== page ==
Bandikoro/Coming Soon: Substance

Note: If you want to skip to the Bandikoro video, it's at the bottom of the post!


Hi. I'm getting back into this blog. It's not easy to stick with it. My sister already asked why, whenever I make a video where I'm talking to the camera, do I look wasted. I almost scrapped the host vid, but if I do I'll never do another one. And for the record I'm not wasted in this video. I don't know why I come off like that, must be some kind of defense mechanism. You'll know when I'm wasted.
     There are two reasons for this blog. One is to get all this footage--these tapes that I've shot over years and years--out into the light so they can be seen by people. Otherwise why shoot anything? Hours upon hours of footage that, when I shot it, I couldn't wait to edit and screen and have a party and blah blah blah, plans and plans. At this point, if I really edited everything into something decent it would be my life's work. That's actually an interesting prospect...spend the first half of your life amassing the footage, and then ringing the bell--no more shooting, what you have is what you have, see if you can find the meaning of life in it.
      I could also get rid of it all and start over, which is kind of exhilarating--starting fresh, not being bogged down in the past. But I forget my past so easily anyway. I think there's a middle ground, and of course all the people that are in the videos need to see them. Going back and writing about the videos ends up feeling kind of memoirish, so the flip side is that I gotta make new videos, new music, talk about new things, not the same old things. Basic cycle of life, right? Or restocking the fridge and the co-op.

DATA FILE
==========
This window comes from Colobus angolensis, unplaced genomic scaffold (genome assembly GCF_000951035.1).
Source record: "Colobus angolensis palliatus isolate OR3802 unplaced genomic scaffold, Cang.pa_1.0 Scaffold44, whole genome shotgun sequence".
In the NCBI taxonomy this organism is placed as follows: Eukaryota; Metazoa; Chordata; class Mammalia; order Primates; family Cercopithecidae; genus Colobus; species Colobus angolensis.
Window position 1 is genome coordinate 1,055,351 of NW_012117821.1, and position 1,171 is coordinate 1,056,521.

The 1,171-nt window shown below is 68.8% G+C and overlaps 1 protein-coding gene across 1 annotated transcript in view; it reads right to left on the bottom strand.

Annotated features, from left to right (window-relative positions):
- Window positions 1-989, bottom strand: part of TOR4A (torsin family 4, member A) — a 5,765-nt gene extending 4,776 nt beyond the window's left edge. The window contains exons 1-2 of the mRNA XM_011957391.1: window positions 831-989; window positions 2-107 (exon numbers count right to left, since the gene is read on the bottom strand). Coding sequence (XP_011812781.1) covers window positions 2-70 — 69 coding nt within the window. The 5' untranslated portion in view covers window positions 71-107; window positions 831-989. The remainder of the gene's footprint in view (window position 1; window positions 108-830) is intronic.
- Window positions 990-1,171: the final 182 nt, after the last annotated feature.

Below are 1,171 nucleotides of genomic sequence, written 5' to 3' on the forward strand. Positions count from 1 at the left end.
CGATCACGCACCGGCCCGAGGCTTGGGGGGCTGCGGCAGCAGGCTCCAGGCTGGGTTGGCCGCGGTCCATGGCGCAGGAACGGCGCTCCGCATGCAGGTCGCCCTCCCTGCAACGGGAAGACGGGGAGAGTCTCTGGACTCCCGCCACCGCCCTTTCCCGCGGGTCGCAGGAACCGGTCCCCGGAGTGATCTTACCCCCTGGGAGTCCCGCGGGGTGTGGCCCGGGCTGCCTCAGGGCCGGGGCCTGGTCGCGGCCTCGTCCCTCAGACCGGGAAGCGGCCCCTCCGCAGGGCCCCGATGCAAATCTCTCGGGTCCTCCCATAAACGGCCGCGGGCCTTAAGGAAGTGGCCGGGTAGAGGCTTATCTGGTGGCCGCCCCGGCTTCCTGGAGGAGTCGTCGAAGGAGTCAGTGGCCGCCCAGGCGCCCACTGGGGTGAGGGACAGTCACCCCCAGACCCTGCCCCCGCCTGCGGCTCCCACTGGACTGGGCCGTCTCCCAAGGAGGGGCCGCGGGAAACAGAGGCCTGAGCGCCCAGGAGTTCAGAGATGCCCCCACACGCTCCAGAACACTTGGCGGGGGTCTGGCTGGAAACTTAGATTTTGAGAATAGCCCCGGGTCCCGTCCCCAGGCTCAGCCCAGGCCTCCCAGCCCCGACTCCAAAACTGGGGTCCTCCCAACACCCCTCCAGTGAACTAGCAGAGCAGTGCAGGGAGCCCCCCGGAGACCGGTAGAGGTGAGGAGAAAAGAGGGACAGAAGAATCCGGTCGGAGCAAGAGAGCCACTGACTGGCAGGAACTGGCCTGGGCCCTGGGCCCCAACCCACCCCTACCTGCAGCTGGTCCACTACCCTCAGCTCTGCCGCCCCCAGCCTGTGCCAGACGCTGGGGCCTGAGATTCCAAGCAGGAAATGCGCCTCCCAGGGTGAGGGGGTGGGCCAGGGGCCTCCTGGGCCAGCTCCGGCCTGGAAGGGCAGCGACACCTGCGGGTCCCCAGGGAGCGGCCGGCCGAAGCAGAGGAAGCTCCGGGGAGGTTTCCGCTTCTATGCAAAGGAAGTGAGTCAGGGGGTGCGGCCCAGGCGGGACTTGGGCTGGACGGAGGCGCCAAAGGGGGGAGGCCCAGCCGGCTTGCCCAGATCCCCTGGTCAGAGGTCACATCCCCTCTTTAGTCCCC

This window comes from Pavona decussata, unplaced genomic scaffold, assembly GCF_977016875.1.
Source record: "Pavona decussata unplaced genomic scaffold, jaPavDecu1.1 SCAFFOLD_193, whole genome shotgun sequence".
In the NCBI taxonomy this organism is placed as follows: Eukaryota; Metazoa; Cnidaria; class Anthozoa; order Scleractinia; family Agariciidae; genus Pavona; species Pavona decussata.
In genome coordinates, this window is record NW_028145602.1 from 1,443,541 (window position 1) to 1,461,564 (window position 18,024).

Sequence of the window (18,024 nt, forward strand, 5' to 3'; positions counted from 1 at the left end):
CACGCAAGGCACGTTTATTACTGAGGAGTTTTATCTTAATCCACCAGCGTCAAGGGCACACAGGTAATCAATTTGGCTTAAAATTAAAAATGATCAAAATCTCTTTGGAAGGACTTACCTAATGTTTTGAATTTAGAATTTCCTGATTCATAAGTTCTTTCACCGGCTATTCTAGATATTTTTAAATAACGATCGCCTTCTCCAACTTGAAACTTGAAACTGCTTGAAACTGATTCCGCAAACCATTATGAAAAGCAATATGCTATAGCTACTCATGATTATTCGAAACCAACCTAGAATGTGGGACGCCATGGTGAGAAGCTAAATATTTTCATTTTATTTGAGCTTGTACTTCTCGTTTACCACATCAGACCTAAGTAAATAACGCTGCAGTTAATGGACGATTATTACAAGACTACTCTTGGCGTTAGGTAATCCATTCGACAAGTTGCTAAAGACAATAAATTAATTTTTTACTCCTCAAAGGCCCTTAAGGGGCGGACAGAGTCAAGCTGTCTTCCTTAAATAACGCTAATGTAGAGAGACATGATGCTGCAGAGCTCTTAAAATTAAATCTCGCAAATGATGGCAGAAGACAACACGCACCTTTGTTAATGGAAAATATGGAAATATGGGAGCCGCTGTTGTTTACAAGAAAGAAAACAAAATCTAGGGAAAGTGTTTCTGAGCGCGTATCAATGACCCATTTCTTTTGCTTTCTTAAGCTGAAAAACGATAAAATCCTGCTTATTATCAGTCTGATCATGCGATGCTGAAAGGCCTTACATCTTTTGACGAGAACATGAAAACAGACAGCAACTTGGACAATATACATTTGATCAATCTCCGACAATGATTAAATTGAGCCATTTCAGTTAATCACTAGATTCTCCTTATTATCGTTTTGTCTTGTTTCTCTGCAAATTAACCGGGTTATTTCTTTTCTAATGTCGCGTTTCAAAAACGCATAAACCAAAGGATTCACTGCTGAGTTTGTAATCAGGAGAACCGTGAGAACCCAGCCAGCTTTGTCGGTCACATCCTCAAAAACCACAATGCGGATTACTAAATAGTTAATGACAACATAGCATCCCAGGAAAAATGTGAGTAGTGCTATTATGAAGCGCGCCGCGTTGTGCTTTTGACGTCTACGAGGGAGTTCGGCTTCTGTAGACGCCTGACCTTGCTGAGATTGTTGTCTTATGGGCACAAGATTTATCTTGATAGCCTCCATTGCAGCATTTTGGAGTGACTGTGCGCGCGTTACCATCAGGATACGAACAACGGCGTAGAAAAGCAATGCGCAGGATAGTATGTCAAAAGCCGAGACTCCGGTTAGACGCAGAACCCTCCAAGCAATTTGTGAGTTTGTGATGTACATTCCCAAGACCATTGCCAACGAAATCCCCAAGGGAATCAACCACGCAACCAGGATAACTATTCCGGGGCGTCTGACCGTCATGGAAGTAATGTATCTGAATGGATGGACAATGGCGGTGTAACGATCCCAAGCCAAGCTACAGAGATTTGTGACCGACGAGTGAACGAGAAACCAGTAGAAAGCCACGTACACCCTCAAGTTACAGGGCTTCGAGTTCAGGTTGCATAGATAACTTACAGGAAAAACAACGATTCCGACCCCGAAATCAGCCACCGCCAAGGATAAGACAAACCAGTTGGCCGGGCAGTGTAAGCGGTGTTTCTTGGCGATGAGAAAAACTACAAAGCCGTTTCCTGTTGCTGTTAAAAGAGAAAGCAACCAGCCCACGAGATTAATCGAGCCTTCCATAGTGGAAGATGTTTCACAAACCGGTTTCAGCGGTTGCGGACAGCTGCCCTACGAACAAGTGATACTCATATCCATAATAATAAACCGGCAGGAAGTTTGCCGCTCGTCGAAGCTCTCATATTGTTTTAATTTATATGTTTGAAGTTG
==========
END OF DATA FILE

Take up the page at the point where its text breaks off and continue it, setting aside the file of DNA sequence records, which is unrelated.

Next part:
Playing with Bandikoro was a pivotal moment in my life. I was living in Mexico, on the beach, with no job, but living comfortably off music. I had never imagined that would be possible without hitting the big time. Just the act of going there with music as the reason, I had never given that to myself.
    Bandikoro started years before, with these guys camping on the beach and playing West African music, playing at a restaurant in lieu of rent. Scrappy, exciting days I imagine. Getting chased around by cops, living on the edge but having a family that you're sharing the music with.
    By the time I got there, everyone had a place to live, and they had added drumset and keyboards and a beautiful singer from Sweden who wrote songs, could sing in Wolof, English, Spanish, or Swedish. And she could dance and play instruments too. The band was playing fusion, adding reggae and other more modern styles to the centuries-old West African traditional music. There were drums, bass, keys, balafon (traditional West African marimba), two djembes and an accordion. There were 3 couples in the band. Then was my high school buddy Mike and me.

   The concert posted below took place @ Acabar in Tulum. Man I haven't even talked about Tulum. What a crazy place. Anyway, Acabar was the best hang on the strip--live music a few nights a week, travelers from all over the world. Kind of a coke scene mixed in there, which was wack, but not too prominent. For the record that's not my scene at all. Panda, the drummer in Bandikoro, started bartending there soon after I arrived, and it was a takeover. The shows that we played there were great.
    I'm sorry that the sound isn't great, that's a source of shame in some of these concert videos, but if you can get over that, the music's pretty hot.

"Past"Box of TapesComment